top of page

Search Results

18 items found for ""

  • A Supreme Court decision is expected to hold dramatic consequences for the nation’s health care system

    The U.S. Supreme Court decided in 1984 that judges should defer to federal agencies in interpreting ambiguous parts of statutes. Called the Chevron rule, the court ruled that it should let experts decide how best to handle issues. The U.S. Supreme Court overruled Chevron in June. That may throw health care into chaos. This article is long and a bit wonky but important. It explains the effects possible to our health care .

  • Shrinking drug coverage puts Americans in a medical (and monetary) bind

    Insurers are doing a few things that are making medications more expensive for Americans. Insurers are doing a few things that are making medications more expensive for Americans: Covering 19% fewer medications. In 2010, the average plan covered 73% of prescribed drugs. In 2024, the average plan covered just 54% of prescribed drugs and 25% of Americans have at least one prescription not covered by insurance, leaving consumers to have to pay for the full cost of their medication. Restricting more covered drugs. The average number of drugs with restrictions in Part D plans increased by 23%, from 27% of drugs in 2010 to 50% of drugs in 2024. Restrictions include quantity limits, step therapy which requires patients to try a lower-cost drug before accessing a more expensive prescription medication, prior authorization requirements, and refill-too-soon limits. Patients either “jump through hoops” to get their medications covered, pay for it themselves or delay taking or abandon their medication completely. find out more by reading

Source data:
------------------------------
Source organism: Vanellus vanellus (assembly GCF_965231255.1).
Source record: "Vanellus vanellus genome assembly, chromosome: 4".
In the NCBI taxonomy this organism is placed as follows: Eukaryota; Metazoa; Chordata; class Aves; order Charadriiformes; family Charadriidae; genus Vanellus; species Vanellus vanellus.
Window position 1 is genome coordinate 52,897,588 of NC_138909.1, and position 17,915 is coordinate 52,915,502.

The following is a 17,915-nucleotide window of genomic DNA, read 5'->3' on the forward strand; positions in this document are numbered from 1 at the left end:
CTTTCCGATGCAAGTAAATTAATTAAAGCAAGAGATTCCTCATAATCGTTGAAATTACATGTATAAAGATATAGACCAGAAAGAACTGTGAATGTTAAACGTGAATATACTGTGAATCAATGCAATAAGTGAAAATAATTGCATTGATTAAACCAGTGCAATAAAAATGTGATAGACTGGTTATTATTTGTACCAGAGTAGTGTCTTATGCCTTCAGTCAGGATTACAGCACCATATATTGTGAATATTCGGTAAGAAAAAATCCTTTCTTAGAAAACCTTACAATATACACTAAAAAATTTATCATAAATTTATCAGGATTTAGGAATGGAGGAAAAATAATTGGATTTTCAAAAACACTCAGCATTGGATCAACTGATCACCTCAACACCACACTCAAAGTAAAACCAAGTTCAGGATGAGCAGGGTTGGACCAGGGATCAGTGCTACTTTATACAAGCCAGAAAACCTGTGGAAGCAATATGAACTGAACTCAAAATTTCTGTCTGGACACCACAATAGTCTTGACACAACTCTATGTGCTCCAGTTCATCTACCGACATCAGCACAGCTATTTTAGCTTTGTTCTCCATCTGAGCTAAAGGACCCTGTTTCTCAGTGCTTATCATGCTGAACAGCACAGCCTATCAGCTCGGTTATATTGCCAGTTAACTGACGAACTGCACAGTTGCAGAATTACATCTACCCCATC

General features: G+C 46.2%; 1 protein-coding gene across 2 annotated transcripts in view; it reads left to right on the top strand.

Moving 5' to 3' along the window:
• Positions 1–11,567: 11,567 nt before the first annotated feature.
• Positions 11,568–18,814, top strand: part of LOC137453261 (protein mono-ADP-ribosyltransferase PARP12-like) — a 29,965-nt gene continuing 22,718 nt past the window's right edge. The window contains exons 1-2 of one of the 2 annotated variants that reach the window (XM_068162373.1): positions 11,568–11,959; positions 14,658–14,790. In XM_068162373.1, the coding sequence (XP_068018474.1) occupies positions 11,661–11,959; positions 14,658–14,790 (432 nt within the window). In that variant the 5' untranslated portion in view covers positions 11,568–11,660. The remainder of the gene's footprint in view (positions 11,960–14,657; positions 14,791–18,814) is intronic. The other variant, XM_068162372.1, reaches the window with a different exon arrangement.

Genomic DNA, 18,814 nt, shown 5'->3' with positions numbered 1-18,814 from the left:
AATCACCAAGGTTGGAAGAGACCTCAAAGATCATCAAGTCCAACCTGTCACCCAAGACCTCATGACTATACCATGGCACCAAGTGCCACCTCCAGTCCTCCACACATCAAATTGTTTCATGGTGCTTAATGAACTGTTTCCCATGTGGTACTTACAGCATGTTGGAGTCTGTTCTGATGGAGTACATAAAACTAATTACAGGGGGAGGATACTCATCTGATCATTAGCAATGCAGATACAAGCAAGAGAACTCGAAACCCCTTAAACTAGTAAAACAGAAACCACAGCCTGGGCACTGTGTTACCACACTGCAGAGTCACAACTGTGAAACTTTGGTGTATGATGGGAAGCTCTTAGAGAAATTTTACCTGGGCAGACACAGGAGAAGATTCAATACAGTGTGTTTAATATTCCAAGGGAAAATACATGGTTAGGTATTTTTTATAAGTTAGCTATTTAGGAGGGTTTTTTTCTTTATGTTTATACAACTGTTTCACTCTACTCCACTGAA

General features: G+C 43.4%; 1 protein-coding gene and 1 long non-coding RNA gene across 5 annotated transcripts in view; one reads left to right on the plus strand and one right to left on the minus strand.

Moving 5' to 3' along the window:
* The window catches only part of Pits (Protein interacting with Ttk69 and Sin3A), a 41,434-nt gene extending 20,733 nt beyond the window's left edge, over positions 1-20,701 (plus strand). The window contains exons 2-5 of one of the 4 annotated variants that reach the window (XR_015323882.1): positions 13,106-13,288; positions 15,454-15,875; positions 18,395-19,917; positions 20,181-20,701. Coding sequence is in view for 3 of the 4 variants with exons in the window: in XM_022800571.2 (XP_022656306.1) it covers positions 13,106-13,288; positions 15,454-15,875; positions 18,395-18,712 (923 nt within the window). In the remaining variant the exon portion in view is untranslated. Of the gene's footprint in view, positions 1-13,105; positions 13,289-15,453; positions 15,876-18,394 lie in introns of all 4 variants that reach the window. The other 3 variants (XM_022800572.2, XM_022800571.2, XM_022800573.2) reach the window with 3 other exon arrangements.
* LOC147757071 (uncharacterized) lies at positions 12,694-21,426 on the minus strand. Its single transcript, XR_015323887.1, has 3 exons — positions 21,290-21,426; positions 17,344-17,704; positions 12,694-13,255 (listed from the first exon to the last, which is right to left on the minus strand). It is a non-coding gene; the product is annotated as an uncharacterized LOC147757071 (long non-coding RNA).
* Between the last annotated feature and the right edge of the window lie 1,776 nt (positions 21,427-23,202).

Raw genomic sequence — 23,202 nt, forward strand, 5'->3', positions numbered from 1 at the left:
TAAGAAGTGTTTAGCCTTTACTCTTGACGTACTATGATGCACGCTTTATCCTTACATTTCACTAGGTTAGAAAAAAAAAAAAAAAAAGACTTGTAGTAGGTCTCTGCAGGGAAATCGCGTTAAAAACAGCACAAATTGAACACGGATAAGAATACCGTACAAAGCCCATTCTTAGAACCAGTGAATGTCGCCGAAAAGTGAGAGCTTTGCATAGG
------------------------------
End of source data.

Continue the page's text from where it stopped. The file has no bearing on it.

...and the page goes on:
• The doctor will fee you now

    Many times patients email requests with questions to avoid the cost of a visit. From signing patient documents to emailing responses to patient questions, doctors are increasingly charging fees for these types of administrative tasks. Responding can add hours of unpaid work to a doctor's day for work.

  • Senators Introduce New Bill for Transparency and Oversight in Health Care Transactions and Investment

    On April 3, 2024, Senators Ed Markey (D-Mass) and Elizabeth Warren (D-Mass) released draft legislation titled the “Health Over Wealth Act” (the Proposed Bill). This Proposed Bill is another attempt to regulate private equity’s role in the healthcare sector – attempting to provide corporate transparency, government oversight, and regulation of for-profit investment in healthcare. Tell Senators Markey and Warren, and your state representative you support this Act and want it to pass!

  • U.S. Healthcare is increasingly like a casino

    In the post-pandemic era, having insurance is only the first step toward receiving quality care. Where Americans live, their health status and a range of socioeconomic factors increasingly determine their experience with the health care system, and in many cases that experience appears to be getting worse.

  • Mark Cuban’s Cost Plus Drugs Sparks Others To Change How Rx Meds Are Priced